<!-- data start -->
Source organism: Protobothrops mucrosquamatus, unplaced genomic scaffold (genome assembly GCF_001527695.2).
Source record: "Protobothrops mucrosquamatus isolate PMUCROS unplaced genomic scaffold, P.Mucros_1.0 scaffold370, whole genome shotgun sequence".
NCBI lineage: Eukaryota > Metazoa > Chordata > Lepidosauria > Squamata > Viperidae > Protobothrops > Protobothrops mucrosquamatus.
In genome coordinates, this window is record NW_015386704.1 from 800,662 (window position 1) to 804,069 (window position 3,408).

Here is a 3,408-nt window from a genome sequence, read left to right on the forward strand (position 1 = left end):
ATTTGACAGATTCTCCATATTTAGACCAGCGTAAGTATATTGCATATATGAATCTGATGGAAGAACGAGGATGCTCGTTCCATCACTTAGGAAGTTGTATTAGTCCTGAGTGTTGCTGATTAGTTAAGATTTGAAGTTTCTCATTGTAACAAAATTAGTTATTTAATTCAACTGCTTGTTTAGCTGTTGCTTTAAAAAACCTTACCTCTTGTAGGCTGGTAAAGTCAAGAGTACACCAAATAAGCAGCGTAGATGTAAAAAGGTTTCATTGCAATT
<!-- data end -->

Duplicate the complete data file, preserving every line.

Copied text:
Source organism: Protobothrops mucrosquamatus, unplaced genomic scaffold (genome assembly GCF_001527695.2).
Source record: "Protobothrops mucrosquamatus isolate PMUCROS unplaced genomic scaffold, P.Mucros_1.0 scaffold370, whole genome shotgun sequence".
NCBI lineage: Eukaryota > Metazoa > Chordata > Lepidosauria > Squamata > Viperidae > Protobothrops > Protobothrops mucrosquamatus.
In genome coordinates, this window is record NW_015386704.1 from 800,662 (window position 1) to 804,069 (window position 3,408).

Here is a 3,408-nt window from a genome sequence, read left to right on the forward strand (position 1 = left end):
ATTTGACAGATTCTCCATATTTAGACCAGCGTAAGTATATTGCATATATGAATCTGATGGAAGAACGAGGATGCTCGTTCCATCACTTAGGAAGTTGTATTAGTCCTGAGTGTTGCTGATTAGTTAAGATTTGAAGTTTCTCATTGTAACAAAATTAGTTATTTAATTCAACTGCTTGTTTAGCTGTTGCTTTAAAAAACCTTACCTCTTGTAGGCTGGTAAAGTCAAGAGTACACCAAATAAGCAGCGTAGATGTAAAAAGGTTTCATTGCAATT